Glen wrote:

I suspect that biological differences between the genders result in more male atheists. Females in general are more insistent that those around them practice religion. The emotional appeal of religion resonates to a greater extent in females. Men tend to be more independent and critical than women, attributes that are more likely to produce an atheist without exterior influences. 

For a man an atheist movement is not critical. A woman on the other hand, needs to feel part of a community. Or at least she should have a community where she is welcome. To accomplish mass apostasy we need to be outspoken, not so much about the falsehood and perpetuation of absurd lies; more so the GREAT LIE equating religion and morality.

 

 As a former fundamentalist christian who grew up as part of an active comminity, I can say that there are parts of that community that I do miss. As a young mother, it was even more a noticable deficit as I left the church. When I moved to a new town as a non-believer, I had no ready-made group who would wecome me (and my money) enthusiastically. They have programming for parents and for children. They are a massive self help organization that supports women particularly. I could not stay in it for reason of disbelief. But I understand why many women maintain belief in the unbelievable - it comes down to utility. I appreciate that this nexus has some groups for parents. The nexus as a whole may encourage more women to 'come out' merely because it is relatively anonymous and they presumably don't have to defend their reasons for disbelief within this group.

If the atheist movement (whatever that is) useful to women, it starts to outweigh the very real damage from ostracism that they will experience by their friends and family.  Women from more conservative backgrounds have a hard time with this.  They have been told by generations of men that they do not make the spiritual decisions for their family - the relevant male head of the household does.  So most women in 'literalist' communities don't feel competent to think for themselves outside the bounds of their religion.  I'm confronting this with my own twin sister right now.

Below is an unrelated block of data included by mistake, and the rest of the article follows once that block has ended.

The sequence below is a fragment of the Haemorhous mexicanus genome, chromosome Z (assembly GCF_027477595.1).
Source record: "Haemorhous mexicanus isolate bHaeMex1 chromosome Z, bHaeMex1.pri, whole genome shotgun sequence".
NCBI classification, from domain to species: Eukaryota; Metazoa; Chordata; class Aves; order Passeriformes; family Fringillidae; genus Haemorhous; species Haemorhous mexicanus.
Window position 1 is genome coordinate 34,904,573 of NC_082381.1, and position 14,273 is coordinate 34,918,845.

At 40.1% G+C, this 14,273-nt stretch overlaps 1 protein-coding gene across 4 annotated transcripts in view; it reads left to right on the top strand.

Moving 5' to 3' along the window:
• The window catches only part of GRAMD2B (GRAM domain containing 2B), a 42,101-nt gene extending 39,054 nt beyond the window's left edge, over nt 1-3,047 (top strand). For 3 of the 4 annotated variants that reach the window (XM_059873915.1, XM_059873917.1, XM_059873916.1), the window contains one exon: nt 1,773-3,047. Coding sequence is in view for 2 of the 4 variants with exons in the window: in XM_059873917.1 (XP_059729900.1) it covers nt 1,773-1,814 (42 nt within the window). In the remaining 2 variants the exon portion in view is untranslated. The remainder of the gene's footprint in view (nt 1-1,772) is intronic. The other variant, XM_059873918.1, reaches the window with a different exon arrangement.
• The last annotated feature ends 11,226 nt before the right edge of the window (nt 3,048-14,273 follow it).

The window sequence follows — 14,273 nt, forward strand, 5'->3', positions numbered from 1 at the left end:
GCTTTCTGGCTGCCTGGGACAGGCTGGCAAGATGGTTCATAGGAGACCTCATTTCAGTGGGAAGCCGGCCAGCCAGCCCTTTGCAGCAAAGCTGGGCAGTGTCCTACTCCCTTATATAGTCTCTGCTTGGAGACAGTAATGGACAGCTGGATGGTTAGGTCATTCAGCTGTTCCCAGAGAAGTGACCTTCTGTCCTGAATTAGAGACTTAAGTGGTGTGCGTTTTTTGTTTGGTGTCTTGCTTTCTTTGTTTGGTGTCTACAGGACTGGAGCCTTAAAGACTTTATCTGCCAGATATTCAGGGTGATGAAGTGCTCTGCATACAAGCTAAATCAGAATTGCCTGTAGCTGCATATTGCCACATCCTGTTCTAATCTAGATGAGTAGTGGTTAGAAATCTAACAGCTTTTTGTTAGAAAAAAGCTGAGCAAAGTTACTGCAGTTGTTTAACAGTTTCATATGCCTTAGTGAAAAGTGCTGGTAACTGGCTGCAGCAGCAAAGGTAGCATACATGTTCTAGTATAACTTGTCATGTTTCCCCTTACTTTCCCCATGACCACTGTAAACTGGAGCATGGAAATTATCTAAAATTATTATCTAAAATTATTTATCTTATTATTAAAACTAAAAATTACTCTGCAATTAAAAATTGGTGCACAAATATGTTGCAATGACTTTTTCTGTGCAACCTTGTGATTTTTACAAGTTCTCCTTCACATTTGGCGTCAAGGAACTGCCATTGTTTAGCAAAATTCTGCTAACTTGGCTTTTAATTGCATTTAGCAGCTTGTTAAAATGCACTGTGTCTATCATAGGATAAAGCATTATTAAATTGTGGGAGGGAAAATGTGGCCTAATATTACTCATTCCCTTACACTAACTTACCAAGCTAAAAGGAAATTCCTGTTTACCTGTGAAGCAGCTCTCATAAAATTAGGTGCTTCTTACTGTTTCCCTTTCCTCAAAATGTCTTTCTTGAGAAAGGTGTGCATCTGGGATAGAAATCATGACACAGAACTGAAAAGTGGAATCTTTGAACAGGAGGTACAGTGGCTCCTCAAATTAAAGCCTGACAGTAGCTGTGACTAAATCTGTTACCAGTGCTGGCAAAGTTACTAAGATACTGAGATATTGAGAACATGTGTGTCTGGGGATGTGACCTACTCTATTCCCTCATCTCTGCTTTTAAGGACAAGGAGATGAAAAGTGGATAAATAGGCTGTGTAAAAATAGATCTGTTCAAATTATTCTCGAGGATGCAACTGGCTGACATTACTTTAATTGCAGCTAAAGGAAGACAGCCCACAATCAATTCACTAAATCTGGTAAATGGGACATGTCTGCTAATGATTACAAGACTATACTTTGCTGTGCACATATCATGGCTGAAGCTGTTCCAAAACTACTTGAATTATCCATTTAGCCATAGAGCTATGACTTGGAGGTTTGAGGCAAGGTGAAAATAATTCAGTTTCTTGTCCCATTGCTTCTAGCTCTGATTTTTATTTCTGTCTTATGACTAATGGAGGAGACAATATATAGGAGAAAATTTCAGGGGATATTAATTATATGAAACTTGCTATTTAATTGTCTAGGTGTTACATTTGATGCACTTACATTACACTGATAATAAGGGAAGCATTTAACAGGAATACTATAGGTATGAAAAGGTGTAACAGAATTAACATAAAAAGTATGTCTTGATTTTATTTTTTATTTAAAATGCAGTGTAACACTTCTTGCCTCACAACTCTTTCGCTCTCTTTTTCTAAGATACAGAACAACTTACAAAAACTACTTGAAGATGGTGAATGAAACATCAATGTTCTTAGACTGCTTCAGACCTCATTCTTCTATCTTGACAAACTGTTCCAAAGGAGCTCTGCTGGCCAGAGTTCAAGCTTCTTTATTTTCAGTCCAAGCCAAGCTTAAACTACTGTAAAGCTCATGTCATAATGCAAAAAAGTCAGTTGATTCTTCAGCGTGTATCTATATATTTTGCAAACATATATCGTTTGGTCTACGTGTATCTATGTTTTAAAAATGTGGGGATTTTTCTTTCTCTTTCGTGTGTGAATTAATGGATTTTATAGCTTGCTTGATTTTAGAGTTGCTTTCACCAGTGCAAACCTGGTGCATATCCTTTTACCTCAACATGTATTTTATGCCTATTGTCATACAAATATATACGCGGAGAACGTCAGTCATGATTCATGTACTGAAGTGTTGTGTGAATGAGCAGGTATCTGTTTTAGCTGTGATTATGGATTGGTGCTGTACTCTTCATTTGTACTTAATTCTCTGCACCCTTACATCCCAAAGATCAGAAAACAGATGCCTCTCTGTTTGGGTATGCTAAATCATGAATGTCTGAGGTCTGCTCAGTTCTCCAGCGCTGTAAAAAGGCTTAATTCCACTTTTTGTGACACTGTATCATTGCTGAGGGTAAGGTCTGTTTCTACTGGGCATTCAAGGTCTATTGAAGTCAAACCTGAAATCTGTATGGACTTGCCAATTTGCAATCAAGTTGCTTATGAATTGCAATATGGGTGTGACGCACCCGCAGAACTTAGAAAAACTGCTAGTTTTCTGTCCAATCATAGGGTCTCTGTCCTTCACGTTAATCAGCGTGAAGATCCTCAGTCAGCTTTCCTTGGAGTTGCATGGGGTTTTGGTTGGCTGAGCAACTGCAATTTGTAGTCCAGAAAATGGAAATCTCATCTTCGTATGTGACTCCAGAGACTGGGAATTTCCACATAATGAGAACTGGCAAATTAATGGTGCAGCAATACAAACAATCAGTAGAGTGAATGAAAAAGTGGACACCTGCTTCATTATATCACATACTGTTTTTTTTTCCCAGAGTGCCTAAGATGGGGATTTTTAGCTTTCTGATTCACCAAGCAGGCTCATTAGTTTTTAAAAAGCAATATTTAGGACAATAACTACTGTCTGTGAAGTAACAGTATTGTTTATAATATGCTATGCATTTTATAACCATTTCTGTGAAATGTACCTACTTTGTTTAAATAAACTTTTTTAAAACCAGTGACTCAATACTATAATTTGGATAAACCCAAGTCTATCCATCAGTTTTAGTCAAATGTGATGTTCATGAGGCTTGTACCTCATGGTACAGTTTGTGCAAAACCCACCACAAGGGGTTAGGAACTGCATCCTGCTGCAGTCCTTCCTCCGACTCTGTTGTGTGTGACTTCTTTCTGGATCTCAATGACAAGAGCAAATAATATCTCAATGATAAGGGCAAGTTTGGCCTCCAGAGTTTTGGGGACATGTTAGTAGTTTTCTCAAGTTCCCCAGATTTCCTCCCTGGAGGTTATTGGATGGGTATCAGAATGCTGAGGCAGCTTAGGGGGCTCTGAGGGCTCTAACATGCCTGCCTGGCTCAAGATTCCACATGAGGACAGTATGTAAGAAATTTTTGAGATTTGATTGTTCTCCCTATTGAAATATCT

Comment by G Smith on July 12, 2011 at 7:34pm
I'd also like to see the data.
Comment by sehkmet on July 11, 2011 at 9:42pm

Rikka,

 

Would it be possible to see the data from your survey identifying women atheists?

Comment by sehkmet on May 31, 2011 at 6:06pm
There are plenty of under forty atheists around.  Please don't assume that because you are personally unaware of them, they don't exist.  For many atheism is the logical progression of their feminism.  This is something a lot of under forty women don't understand.  Why do you want to divide us up this way?
Comment by Prog Rock Girl on May 31, 2011 at 5:34pm

Work harder, and you are guaranteed to get more money? Tell that to people who have had their workload double and are taking a paycut. Most people I've seen make a lot of money actually did less work but had the right friends and luck.

 

The statement stereotyping women as buying too many handbags with their husbands' money still makes me think he's just bitter about a divorce or being taken for a ride by some woman.

Comment by sehkmet on May 31, 2011 at 5:09pm
Wow, nice way to derail a topic guys (Bruce and Sendoro Rojo)
Comment by TNT666 on May 13, 2011 at 1:04am
Oh please! Economics??? University instruction in economics has no more validity than religious education. You are so sold on the status quo you are blind to its workings.
Comment by TNT666 on May 9, 2011 at 1:19am
And I do not attack "men in general" as you say, but patriarchy itself, which can be represented by both men and women, not exactly the same thing now. Your attacks onto me make me wonder why you even spend efforts posting on topics relating to the struggle of women, no matter the context. You "support" women, as long as they support your view.